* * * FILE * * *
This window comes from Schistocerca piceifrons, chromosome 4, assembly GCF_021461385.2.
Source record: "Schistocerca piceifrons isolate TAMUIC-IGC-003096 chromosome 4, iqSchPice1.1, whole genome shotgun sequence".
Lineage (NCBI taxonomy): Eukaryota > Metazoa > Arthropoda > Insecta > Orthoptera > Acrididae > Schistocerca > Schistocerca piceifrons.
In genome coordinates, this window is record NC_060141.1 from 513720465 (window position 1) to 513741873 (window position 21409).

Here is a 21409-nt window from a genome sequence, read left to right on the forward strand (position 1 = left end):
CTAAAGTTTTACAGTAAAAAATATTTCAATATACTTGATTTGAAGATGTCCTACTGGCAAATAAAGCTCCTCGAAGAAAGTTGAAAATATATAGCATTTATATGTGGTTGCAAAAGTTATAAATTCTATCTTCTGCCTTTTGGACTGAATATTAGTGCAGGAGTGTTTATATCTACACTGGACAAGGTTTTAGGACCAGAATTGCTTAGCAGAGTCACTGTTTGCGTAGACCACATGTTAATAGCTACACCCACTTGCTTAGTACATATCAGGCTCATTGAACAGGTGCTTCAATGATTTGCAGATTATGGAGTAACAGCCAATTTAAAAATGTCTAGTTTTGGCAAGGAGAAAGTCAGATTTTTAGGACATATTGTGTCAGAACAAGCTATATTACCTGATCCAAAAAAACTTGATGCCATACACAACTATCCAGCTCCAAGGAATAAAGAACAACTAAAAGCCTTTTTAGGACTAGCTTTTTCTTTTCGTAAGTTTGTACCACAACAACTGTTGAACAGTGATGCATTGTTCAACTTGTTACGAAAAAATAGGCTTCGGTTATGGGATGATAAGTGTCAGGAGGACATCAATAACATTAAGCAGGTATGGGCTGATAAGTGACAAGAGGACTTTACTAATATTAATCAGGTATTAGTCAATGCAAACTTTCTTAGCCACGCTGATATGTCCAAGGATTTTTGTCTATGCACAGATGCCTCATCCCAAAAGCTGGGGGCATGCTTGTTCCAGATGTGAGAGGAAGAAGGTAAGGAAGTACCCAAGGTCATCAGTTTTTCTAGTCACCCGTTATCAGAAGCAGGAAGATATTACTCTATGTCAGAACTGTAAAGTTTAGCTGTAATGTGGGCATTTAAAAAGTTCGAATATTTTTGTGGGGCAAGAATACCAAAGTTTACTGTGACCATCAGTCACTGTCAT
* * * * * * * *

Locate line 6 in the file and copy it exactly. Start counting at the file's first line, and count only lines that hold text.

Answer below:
CTAAAGTTTTACAGTAAAAAATATTTCAATATACTTGATTTGAAGATGTCCTACTGGCAAATAAAGCTCCTCGAAGAAAGTTGAAAATATATAGCATTTATATGTGGTTGCAAAAGTTATAAATTCTATCTTCTGCCTTTTGGACTGAATATTAGTGCAGGAGTGTTTATATCTACACTGGACAAGGTTTTAGGACCAGAATTGCTTAGCAGAGTCACTGTTTGCGTAGACCACATGTTAATAGCTACACCCACTTGCTTAGTACATATCAGGCTCATTGAACAGGTGCTTCAATGATTTGCAGATTATGGAGTAACAGCCAATTTAAAAATGTCTAGTTTTGGCAAGGAGAAAGTCAGATTTTTAGGACATATTGTGTCAGAACAAGCTATATTACCTGATCCAAAAAAACTTGATGCCATACACAACTATCCAGCTCCAAGGAATAAAGAACAACTAAAAGCCTTTTTAGGACTAGCTTTTTCTTTTCGTAAGTTTGTACCACAACAACTGTTGAACAGTGATGCATTGTTCAACTTGTTACGAAAAAATAGGCTTCGGTTATGGGATGATAAGTGTCAGGAGGACATCAATAACATTAAGCAGGTATGGGCTGATAAGTGACAAGAGGACTTTACTAATATTAATCAGGTATTAGTCAATGCAAACTTTCTTAGCCACGCTGATATGTCCAAGGATTTTTGTCTATGCACAGATGCCTCATCCCAAAAGCTGGGGGCATGCTTGTTCCAGATGTGAGAGGAAGAAGGTAAGGAAGTACCCAAGGTCATCAGTTTTTCTAGTCACCCGTTATCAGAAGCAGGAAGATATTACTCTATGTCAGAACTGTAAAGTTTAGCTGTAATGTGGGCATTTAAAAAGTTCGAATATTTTTGTGGGGCAAGAATACCAAAGTTTACTGTGACCATCAGTCACTGTCAT